Aerobic versus isometric handgrip exercise in hypertension: a randomized controlled trial

    loading  Checking for direct PDF access through Ovid



Aerobic dynamic exercise reduces blood pressure (BP) and is broadly recommended by current American and European hypertension guidelines. Isometric exercise is currently not recommended, since data from only a few studies are available. We compare for the first time the effects of isometric handgrip training and aerobic exercise in a randomized controlled trial.


A total of 75 hypertensive patients were randomized to one of the following 12-week programmes: Isometric handgrip training five times weekly (two contractions of 2 min at 30% of maximal power with each arm); ‘Sham-handgrip training’ five times weekly (two contractions of 2 min at 5% of maximal power with each arm); Aerobic exercise training of 30 min three to five times per week. All patients underwent office BP measurement, 24-h ambulatory BP measurement and noninvasive assessment of arterial compliance and systemic vascular resistance at baseline and after 12 weeks.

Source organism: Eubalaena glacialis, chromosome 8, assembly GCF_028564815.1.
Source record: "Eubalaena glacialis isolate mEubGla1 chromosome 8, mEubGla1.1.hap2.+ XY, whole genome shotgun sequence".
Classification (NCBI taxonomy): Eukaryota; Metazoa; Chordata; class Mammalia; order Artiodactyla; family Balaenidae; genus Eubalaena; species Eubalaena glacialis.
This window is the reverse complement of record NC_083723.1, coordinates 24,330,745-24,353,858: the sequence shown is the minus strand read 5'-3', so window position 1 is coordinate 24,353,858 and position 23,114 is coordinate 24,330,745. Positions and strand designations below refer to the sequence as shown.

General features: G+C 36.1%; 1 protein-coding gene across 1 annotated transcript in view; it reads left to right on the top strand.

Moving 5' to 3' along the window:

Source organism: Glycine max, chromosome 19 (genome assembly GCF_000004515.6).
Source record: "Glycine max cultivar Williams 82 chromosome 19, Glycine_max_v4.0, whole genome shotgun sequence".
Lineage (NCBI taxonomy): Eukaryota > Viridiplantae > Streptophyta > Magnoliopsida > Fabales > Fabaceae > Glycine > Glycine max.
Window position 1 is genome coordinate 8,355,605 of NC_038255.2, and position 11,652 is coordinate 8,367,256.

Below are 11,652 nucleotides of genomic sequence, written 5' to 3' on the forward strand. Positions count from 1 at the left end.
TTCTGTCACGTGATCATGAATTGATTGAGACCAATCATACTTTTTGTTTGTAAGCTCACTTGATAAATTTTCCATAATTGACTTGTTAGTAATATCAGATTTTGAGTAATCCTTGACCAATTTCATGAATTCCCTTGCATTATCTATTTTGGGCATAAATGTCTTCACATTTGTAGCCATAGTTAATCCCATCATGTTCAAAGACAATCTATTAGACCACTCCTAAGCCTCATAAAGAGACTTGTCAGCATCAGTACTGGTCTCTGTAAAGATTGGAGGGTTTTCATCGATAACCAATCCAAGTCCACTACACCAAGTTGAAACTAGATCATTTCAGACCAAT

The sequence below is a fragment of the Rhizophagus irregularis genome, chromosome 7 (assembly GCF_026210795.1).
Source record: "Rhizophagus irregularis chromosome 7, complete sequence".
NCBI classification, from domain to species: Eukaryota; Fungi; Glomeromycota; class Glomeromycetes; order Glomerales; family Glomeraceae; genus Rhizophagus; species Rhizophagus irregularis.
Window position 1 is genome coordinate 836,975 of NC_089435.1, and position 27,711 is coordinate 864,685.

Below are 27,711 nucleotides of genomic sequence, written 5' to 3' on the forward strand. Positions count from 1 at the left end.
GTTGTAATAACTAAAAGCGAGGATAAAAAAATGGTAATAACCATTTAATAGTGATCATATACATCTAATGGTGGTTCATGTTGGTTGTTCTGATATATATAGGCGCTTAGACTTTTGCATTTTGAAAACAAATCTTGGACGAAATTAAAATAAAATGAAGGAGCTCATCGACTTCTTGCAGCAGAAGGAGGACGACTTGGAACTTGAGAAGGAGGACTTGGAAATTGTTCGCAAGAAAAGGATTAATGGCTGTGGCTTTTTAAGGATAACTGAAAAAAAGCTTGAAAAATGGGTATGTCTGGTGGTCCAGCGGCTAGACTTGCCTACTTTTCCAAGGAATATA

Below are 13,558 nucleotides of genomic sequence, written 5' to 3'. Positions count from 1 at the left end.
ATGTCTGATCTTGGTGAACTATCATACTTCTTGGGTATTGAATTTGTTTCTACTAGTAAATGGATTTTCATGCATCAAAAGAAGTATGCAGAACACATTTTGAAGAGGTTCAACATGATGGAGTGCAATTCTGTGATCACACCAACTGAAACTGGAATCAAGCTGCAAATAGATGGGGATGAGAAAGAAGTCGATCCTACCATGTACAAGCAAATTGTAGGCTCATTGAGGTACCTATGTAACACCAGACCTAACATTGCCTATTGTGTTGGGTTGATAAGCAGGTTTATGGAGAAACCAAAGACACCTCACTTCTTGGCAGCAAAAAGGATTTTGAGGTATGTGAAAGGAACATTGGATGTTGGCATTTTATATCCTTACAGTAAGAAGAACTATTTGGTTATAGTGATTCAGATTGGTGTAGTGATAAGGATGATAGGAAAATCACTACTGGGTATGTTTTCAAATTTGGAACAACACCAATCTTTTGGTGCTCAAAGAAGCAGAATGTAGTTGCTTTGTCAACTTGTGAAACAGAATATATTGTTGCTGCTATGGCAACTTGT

Baseline epidemiological and hemodynamic characteristics did not differ between groups. Aerobic exercise led to a significant reduction of systolic 24-h BP (P = 0.025), office SBP (P = 0.03), systemic vascular resistance (P = 0.001) and small artery elasticity index (P = 0.005). There were no statistical significant changes of these parameters in the isometric exercise and the ‘sham exercise’ groups (P > 0.05 each).


Isometric handgrip training, performed according to a typical protocol, did not reduce BP in hypertensive patients. Aerobic exercise, even as an uncontrolled and unsupervised exercise regimen, led to a significant reduction of ambulatory and office BP.

Related Topics

    loading  Loading Related Articles